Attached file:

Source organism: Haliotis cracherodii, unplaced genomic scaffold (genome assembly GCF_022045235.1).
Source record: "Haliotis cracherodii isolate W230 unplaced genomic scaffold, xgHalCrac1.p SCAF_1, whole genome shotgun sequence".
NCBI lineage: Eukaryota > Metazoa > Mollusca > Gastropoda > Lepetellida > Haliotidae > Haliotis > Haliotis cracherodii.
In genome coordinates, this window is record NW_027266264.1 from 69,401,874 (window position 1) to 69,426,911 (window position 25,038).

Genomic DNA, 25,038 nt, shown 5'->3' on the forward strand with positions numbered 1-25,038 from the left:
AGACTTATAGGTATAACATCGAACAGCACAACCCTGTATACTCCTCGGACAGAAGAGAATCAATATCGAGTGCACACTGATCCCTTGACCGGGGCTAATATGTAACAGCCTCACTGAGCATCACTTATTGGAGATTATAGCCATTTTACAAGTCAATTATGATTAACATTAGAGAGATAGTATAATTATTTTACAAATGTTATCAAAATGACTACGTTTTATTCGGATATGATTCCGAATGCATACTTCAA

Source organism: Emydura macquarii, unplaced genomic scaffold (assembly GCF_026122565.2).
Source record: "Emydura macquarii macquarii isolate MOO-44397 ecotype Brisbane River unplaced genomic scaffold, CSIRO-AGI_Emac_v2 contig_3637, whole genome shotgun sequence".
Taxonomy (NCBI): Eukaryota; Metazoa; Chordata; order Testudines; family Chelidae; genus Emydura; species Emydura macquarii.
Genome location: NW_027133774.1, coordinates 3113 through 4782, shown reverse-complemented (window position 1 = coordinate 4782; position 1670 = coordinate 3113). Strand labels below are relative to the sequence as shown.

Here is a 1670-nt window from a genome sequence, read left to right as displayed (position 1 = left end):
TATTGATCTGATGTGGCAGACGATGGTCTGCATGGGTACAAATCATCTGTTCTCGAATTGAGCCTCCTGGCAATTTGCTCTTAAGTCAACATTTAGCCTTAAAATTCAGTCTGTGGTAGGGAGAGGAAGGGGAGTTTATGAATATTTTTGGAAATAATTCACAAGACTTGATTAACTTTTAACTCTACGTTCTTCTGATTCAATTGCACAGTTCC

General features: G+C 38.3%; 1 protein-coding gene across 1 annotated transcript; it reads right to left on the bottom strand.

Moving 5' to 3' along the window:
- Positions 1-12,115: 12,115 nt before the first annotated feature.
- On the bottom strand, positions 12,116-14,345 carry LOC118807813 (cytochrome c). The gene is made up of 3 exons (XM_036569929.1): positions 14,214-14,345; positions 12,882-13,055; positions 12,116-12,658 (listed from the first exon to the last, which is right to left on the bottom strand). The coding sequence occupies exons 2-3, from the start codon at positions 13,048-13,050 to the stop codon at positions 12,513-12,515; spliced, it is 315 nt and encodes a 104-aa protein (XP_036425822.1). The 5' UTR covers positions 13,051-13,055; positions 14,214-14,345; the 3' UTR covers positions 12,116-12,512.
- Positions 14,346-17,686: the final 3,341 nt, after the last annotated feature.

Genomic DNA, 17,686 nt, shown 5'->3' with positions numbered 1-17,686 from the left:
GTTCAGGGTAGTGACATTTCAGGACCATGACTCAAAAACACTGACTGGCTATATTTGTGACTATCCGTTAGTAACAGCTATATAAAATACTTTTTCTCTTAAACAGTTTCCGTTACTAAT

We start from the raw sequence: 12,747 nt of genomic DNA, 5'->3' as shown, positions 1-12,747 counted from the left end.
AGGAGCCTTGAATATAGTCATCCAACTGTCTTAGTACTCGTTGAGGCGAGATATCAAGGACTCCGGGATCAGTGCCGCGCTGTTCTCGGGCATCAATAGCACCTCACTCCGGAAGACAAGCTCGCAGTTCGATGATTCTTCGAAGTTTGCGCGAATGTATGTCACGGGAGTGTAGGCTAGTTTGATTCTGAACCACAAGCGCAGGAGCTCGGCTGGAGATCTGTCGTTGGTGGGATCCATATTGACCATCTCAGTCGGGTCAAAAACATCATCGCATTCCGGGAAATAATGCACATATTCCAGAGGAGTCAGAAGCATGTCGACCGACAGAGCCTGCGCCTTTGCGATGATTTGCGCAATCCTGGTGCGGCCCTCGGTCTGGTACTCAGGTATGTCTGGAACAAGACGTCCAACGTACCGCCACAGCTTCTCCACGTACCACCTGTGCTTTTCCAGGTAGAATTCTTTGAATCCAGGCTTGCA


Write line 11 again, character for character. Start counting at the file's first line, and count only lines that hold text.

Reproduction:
Here is a 1670-nt window from a genome sequence, read left to right as displayed (position 1 = left end):